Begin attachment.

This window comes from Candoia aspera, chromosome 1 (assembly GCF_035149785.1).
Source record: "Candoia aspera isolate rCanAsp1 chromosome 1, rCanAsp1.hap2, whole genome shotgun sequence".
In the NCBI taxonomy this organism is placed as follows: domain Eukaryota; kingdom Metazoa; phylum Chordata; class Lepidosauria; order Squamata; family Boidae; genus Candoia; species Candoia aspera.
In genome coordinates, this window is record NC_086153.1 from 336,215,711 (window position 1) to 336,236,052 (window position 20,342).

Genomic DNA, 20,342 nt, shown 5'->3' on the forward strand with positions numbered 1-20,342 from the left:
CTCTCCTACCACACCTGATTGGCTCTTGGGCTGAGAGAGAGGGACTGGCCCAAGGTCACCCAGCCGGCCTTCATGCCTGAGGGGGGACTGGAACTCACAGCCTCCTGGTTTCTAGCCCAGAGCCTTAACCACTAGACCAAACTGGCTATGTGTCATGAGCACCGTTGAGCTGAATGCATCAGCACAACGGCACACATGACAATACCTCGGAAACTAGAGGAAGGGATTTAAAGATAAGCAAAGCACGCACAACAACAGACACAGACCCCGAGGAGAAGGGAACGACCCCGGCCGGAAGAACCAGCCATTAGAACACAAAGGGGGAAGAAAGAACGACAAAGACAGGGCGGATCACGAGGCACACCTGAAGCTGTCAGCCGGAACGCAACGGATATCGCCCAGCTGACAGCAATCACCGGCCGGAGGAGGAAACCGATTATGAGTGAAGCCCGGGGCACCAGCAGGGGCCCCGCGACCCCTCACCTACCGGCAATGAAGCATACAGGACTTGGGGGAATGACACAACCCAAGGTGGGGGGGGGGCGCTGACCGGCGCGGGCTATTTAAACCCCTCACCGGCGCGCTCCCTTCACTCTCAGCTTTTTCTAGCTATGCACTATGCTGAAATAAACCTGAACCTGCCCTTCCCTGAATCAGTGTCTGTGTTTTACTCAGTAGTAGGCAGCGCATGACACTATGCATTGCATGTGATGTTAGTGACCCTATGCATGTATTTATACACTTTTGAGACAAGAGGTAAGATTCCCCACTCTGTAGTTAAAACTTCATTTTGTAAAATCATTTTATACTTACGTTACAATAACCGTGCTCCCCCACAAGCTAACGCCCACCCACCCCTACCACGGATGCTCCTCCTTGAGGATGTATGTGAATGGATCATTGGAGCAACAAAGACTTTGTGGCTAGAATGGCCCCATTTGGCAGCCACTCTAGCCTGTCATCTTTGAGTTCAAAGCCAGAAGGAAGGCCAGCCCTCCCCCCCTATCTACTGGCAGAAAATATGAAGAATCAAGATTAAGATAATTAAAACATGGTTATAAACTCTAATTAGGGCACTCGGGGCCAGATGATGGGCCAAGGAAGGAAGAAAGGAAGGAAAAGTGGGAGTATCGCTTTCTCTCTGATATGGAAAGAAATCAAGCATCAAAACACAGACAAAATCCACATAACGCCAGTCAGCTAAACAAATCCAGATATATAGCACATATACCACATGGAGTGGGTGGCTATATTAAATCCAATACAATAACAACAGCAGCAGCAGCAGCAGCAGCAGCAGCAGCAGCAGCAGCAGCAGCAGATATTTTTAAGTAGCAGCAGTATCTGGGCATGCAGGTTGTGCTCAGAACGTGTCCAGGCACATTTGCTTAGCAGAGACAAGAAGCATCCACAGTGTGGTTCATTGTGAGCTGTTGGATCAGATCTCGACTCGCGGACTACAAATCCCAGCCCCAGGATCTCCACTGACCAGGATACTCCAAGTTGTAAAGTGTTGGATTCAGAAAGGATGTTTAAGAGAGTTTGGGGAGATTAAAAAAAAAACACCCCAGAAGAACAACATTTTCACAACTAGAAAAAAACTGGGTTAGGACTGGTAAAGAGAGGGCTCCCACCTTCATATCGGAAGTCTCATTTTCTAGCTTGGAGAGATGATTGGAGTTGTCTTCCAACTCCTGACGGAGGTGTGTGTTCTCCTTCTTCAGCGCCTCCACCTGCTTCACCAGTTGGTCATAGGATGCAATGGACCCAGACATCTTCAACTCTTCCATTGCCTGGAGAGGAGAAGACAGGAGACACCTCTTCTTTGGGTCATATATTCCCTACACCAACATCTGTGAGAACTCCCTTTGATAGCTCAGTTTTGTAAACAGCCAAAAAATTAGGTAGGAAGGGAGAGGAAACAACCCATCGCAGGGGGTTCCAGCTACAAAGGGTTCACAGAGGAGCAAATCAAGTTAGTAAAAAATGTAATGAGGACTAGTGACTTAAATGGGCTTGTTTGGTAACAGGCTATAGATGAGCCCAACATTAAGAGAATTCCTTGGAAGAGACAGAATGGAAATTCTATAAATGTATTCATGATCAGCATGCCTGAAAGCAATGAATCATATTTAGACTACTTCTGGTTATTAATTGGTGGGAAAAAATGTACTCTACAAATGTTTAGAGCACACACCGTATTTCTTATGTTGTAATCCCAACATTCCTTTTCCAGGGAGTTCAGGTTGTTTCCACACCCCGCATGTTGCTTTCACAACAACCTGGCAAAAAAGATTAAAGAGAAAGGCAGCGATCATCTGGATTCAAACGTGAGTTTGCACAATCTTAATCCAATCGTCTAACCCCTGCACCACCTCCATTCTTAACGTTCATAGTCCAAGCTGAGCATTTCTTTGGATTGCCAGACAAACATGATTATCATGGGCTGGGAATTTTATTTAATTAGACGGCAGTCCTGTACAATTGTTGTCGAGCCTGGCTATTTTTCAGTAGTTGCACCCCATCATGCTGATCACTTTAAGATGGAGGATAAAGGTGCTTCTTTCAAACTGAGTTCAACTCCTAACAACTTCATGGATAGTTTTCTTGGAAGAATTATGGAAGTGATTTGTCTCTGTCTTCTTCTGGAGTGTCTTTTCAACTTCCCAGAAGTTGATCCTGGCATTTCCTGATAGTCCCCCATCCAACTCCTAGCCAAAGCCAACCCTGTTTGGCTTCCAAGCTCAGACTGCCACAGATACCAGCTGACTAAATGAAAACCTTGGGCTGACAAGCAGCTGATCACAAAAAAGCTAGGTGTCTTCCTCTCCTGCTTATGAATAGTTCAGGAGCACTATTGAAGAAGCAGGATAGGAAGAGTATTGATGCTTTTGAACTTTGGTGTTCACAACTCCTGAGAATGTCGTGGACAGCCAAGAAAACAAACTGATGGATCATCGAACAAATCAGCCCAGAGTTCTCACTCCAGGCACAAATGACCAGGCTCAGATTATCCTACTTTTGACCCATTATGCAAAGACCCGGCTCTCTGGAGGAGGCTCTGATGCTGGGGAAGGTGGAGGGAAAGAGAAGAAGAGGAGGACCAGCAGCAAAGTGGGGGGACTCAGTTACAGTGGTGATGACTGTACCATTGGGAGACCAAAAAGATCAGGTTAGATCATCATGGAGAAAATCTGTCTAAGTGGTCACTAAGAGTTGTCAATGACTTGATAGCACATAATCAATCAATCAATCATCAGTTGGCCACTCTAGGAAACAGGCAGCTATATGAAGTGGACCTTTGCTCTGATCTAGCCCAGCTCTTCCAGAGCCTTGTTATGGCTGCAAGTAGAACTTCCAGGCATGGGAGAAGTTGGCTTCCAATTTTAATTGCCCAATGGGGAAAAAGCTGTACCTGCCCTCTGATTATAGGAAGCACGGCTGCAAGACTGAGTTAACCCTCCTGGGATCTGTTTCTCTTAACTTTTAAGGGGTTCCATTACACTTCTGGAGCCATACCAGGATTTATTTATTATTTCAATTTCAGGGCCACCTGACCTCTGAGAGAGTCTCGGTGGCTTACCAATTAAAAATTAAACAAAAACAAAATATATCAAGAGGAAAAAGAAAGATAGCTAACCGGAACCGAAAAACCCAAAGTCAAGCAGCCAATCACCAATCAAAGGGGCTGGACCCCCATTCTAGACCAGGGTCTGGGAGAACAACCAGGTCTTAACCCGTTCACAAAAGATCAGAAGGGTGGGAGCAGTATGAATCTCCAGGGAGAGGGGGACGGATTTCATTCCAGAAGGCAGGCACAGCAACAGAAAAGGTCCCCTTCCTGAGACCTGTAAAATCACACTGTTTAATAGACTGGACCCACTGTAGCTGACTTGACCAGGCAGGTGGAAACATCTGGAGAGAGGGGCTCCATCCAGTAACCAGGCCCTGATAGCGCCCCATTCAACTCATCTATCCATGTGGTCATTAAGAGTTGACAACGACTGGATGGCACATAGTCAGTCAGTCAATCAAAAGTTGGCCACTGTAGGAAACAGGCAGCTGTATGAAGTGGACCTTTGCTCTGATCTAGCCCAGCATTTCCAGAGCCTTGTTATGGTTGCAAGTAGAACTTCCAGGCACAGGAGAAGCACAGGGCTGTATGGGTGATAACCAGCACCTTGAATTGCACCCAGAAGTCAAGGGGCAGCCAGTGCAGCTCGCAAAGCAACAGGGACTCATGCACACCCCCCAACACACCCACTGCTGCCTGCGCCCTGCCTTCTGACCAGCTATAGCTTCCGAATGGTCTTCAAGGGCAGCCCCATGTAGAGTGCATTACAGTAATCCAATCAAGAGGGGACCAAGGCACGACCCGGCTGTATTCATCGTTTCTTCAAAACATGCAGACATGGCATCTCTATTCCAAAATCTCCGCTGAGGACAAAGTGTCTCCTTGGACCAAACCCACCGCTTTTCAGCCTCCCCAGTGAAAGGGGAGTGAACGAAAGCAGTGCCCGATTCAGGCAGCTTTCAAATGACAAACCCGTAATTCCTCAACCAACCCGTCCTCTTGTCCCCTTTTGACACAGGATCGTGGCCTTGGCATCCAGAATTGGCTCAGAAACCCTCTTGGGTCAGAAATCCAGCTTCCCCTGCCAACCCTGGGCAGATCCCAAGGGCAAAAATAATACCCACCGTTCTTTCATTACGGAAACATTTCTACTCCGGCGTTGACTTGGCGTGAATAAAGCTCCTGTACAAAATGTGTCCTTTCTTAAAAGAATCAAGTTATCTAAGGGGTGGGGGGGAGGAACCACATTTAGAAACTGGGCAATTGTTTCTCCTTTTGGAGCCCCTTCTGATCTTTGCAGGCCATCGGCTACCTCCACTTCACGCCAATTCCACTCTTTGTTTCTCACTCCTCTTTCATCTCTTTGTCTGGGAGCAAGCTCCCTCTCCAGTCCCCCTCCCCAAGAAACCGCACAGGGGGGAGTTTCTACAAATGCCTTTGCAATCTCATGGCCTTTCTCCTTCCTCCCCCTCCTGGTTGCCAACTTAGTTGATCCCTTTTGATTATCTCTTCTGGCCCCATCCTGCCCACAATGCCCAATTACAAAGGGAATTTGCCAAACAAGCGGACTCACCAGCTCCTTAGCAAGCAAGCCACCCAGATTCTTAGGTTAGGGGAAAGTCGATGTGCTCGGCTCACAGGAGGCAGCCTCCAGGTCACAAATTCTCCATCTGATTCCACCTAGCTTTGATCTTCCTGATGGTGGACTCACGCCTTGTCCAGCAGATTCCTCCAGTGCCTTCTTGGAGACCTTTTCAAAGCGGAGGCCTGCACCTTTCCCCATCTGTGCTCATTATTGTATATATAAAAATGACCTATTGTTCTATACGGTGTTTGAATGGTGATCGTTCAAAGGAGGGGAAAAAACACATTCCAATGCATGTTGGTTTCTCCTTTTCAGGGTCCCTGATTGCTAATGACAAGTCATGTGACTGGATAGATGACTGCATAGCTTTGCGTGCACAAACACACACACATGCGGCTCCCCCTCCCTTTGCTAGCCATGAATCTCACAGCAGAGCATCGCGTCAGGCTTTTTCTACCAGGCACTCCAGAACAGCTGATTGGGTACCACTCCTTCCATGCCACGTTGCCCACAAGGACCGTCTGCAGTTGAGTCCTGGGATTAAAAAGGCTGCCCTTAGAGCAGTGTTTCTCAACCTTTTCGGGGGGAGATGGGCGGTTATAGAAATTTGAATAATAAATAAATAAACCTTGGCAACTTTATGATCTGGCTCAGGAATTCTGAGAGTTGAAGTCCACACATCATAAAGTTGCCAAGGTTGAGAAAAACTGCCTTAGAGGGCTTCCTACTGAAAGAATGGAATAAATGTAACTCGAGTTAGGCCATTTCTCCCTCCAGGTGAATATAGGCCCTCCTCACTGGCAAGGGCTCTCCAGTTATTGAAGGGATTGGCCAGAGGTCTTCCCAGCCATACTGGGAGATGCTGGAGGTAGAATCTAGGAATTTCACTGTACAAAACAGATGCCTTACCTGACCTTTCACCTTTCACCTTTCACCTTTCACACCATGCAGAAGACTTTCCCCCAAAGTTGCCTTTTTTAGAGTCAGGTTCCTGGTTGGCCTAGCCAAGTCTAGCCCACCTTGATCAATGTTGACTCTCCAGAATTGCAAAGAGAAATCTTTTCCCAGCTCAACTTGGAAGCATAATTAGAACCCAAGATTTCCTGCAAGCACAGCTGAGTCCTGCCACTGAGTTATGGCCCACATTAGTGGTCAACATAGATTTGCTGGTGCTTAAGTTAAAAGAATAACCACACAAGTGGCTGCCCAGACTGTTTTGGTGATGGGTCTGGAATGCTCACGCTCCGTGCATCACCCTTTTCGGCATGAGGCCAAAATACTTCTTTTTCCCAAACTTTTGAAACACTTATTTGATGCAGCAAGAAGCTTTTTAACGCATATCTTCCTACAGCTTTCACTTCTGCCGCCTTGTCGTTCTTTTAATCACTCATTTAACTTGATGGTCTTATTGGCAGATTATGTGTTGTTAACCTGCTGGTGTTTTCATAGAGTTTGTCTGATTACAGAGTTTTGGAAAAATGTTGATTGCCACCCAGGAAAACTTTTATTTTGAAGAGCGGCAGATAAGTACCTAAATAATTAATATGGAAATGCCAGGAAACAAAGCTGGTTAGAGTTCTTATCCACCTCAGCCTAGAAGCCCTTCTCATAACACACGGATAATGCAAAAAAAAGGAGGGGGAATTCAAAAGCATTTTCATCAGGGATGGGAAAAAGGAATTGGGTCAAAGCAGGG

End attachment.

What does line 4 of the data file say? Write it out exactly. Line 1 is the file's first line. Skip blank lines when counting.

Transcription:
In genome coordinates, this window is record NC_086153.1 from 336,215,711 (window position 1) to 336,236,052 (window position 20,342).